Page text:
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Russian business interests in Syria

Journalistic investigation: Russian companies emulate the English pirating experience

Russia is currently following the example set by the British in the 15th century who used privateers. Fontanka has investigated Russian business interests in Syria.

Syria – the territory of war and business

The events started to unfold in December 2016, when the Syrian minister of oil and gas came to Moscow to sign a number of contracts that proved to be sensational.

The Russian companies pledged to free the gas and oil fields in Syria for the Bashar Asad government for a 25% stake in revenues from all gas and oil extracted thereafter. According to assessments made my journalists, it may total USD 25 million. Afterwards, combat operations are to be awarded.


Who is to fight for the Syrian oil and gas fields and benefit from it? The company turned out to be one with a story to tell.

The company in question is Euro Polis, owned by Eugene Prigozhin – also known as “the Kremlin cook”. His companies have a near-monopoly on the huge market of supplying foodstuffs to the Russian military and law enforcement. They also provide services at all events involving top Russian officials.

In fact, Prigozhin’s business interests are far wider: He owns the so called “trolling conveyor” meant to intimidate and harass opposition activists online, spread propaganda and fakes.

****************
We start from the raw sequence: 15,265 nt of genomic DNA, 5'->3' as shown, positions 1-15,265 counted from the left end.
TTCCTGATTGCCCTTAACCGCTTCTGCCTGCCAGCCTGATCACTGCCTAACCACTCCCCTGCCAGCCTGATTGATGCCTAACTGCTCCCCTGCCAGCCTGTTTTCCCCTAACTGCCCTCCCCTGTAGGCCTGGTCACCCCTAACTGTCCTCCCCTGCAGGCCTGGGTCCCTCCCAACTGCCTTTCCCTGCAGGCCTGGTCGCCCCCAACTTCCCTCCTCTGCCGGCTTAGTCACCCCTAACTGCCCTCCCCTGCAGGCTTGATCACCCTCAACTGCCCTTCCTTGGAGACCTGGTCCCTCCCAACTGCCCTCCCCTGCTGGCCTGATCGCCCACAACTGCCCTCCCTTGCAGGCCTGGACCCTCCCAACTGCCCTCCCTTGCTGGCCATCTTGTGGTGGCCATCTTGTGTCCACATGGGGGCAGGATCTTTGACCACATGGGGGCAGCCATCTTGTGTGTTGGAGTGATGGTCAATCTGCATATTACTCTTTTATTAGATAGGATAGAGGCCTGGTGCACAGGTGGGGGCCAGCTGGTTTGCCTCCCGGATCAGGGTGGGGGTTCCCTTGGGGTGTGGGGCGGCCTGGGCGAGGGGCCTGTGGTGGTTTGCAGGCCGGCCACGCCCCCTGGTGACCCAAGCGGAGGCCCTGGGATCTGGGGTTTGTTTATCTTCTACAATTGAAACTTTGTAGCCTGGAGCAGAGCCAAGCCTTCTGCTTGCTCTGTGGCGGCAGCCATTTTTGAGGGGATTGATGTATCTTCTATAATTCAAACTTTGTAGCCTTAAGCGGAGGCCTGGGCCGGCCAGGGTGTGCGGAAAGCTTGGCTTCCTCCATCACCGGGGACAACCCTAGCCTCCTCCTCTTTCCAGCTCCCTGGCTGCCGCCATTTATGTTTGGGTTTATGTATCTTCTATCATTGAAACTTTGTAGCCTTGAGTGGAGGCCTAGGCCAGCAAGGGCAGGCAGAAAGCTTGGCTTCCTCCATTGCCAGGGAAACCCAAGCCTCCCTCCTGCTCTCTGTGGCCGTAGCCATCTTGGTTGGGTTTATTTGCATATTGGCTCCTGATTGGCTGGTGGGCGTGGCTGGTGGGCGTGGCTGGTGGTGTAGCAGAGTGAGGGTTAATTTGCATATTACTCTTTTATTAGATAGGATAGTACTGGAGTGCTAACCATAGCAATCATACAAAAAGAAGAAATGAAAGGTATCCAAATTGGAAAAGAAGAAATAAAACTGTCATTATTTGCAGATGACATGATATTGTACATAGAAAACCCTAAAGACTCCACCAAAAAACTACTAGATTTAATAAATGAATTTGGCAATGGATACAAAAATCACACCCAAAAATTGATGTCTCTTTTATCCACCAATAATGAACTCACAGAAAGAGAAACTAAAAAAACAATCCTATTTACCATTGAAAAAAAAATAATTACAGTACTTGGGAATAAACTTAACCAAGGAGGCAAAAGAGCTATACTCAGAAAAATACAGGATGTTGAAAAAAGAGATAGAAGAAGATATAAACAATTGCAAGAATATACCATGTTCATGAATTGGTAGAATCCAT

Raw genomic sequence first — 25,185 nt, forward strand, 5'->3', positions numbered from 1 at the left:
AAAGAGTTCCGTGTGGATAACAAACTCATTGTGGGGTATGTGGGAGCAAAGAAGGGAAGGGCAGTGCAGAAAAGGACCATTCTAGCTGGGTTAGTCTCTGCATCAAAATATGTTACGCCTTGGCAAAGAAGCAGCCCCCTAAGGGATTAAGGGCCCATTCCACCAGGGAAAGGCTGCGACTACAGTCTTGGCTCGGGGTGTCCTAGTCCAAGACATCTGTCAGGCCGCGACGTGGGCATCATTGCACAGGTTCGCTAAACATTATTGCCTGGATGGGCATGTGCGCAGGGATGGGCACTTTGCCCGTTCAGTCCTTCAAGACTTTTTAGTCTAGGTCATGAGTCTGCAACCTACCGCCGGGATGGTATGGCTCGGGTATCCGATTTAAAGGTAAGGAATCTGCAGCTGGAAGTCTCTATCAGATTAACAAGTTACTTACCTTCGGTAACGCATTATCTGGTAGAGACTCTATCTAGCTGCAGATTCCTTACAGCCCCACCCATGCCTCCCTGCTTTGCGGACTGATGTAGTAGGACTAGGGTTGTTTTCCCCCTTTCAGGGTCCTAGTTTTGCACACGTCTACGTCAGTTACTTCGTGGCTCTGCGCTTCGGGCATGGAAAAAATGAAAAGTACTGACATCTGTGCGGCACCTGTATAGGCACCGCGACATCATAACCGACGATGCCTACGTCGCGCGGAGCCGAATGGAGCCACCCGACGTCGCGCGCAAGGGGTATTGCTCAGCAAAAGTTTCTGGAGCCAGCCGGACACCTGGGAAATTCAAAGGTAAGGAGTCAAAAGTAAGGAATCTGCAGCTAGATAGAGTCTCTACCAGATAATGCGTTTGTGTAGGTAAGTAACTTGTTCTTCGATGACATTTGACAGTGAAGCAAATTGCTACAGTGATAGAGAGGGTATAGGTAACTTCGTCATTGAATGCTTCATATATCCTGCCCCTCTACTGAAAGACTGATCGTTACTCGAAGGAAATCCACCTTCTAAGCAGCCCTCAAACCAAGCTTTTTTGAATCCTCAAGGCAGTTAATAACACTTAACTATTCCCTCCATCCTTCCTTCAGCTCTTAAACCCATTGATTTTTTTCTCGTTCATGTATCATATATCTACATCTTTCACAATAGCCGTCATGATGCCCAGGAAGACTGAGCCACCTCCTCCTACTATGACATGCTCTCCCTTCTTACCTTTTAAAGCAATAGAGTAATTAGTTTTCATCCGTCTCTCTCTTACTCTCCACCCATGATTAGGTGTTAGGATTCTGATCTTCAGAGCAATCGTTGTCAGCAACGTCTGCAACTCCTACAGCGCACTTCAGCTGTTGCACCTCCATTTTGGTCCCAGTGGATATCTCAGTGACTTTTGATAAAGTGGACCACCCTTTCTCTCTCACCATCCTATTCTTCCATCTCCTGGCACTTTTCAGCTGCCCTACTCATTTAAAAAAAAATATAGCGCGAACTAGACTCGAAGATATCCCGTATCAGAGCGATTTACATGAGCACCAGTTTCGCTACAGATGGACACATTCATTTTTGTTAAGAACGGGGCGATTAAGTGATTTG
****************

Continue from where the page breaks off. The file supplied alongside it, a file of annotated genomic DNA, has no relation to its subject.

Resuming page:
He is also the owner of a media company with an audience of 36 million.

Another Syrian contractor is Stroitransgaz, owned by Gennady Timchenko, a former KGB operative and a friend of Vladimir Putin.


Neither Euro Polis nor Stroitransgaz possess the military capacity to free any territory, whatever the benefits are.

Who then is to conduct such operations?

Thus enters an unusual organization called the ‘League To Support Local Wars and Military Conflicts Veterans’. The leaders and rank and file members of the organization are employees of Prigozhin’s security service. At the same time they are closely connected with a structure known as ‘Wagner`s private army’.

It has no legal status, but was involved in operations in Donbass (on the separatists side) and Syria (supporting Asad). Wagner is the nickname of it’s leader. Despite the fact that the organization has no legal status, it`s members were given official military awards.

Analogs are hard to find in modern times, Fontanka reports. Something of the kind was common practice in the 15th (and onwards) centuries in Britain, where the government used privateers who attacked the ships belonging to its major rival – Spain.

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